Basado en personas y eventos de la vida real, Inés del Alma Mía narra la asombrosa vida de una audaz conquistadora española que trabajaba muy duro para ayudar a construir la nación de Chile, y cuyo papel fundamental ha sido muy seguido descuidado por la historia. Inés Suárez, costurera, nacida en España y en la pobreza, se ve condenada a una vida de trabajo duro sin recompensa o esperanza para el futuro. Es el siglo XVI, el comienzo de la conquista española de las Américas, y cuando su marido perezoso desaparece ...
Basado en personas y eventos de la vida real, Inés del Alma Mía narra la asombrosa vida de una audaz conquistadora española que trabajaba muy duro para ayudar a construir la nación de Chile, y cuyo papel fundamental ha sido muy seguido descuidado por la historia. Inés Suárez, costurera, nacida en España y en la pobreza, se ve condenada a una vida de trabajo duro sin recompensa o esperanza para el futuro. Es el siglo XVI, el comienzo de la conquista española de las Américas, y cuando su marido perezoso desaparece llenándose al Nuevo Mundo, Inés aprovecha la oportunidad para buscarlo como excusa para huir de su sofocante patria y buscar aventuras. Después de un adverso viaje a Perú, se entera de que su marido ha muerto en una batalla. Al poco tiempo ella comienza una historia de amor fogosa con un hombre que cambiará el curso de su vida: Pedro de Valdivia, héroe de guerra y mariscal de campo del famoso Francisco Pizarro. Juntos, Inés y Valdivia construirán la nueva ciudad de Santiago y libraran una guerra sin cuartel contra los indígenas chilenos. La horrible lucha los cambiará para siempre, llevando a cada uno hacia destinos separados.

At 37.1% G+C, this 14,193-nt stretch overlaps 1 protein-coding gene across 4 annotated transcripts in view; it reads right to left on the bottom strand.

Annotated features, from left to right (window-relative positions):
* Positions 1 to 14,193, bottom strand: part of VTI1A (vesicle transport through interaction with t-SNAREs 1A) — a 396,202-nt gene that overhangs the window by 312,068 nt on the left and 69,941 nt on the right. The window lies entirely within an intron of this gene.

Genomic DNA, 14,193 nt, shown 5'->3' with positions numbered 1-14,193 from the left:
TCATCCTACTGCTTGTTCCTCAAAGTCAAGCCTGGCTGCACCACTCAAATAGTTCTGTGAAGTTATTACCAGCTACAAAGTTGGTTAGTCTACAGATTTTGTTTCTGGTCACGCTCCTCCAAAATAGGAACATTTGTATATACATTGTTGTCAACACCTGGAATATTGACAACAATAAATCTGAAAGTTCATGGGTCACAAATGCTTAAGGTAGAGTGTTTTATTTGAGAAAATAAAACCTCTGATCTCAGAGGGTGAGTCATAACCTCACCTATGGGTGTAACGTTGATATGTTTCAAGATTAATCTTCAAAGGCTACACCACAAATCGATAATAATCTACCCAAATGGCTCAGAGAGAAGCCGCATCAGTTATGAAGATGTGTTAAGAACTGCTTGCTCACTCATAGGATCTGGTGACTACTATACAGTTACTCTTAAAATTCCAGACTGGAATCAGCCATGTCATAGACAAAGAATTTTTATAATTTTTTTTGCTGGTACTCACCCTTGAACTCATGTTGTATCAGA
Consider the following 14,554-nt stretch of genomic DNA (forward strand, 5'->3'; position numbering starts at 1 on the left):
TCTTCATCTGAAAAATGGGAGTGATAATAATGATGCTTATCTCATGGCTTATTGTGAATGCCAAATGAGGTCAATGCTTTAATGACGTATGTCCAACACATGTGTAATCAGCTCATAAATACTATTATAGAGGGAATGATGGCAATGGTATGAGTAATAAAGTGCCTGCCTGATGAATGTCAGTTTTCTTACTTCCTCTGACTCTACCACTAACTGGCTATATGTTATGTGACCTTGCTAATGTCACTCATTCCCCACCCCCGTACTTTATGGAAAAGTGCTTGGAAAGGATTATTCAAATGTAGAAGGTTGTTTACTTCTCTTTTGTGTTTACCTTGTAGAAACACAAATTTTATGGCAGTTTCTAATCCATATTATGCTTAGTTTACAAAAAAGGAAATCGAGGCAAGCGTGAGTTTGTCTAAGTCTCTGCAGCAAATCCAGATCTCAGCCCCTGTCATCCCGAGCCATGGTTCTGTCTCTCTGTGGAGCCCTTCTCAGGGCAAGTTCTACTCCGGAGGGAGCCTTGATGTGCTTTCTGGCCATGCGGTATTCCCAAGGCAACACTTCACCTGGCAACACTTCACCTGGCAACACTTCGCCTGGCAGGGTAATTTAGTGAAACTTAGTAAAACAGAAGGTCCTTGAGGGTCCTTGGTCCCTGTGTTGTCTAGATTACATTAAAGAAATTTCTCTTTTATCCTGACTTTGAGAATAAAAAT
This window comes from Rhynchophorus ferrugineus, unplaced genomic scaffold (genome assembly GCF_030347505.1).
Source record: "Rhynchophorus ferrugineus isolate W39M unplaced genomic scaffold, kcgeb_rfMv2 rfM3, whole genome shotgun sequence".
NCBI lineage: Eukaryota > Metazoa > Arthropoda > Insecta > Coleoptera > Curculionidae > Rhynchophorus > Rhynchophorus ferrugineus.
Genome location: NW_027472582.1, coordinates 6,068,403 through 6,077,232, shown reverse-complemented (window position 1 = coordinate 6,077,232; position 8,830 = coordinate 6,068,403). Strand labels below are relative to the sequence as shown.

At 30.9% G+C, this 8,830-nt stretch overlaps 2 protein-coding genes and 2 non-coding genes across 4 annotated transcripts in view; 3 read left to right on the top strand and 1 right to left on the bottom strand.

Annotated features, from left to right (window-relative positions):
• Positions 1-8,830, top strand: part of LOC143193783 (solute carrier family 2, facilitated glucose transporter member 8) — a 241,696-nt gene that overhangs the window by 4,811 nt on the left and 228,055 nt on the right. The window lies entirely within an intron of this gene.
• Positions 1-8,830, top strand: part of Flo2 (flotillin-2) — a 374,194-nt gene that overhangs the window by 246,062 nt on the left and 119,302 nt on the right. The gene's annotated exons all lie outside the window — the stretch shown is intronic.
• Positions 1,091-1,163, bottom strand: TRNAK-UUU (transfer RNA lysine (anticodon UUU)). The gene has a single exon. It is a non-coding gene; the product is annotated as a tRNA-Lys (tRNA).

Aristocratic Chile is vividly evoked in Isabel Allende’s lyrical novels, in which a family’s past and future is linked inextricably with that of its country’s. A writer whose dreamy, imagistic books transport the reader to another time and place, Allende is considered by many to be the heir to Gabriel García Márquez’s lavish magic realism.
In Isabel Allende's books, human beings do not exist merely in the three-dimensional sense. They can exert themselves as memory, as destiny, as spirits without form, as fairy tales. Just as the more mystical elements of Allende's past have shaped her work, so has the hard-bitten reality. Working as a journalist in Chile, Allende was forced to flee the country with her family after her uncle, President Salvador Allende, was killed in a coup in 1973.
Out of letters to family back in Chile came the manuscript that was to become Allende's first novel. Her arrival on the publishing scene in 1985 with The House of the Spirits was instantly recognized as a literary event. The New York Times called it "a unique achievement, both personal witness and possible allegory of the past, present and future of Latin America."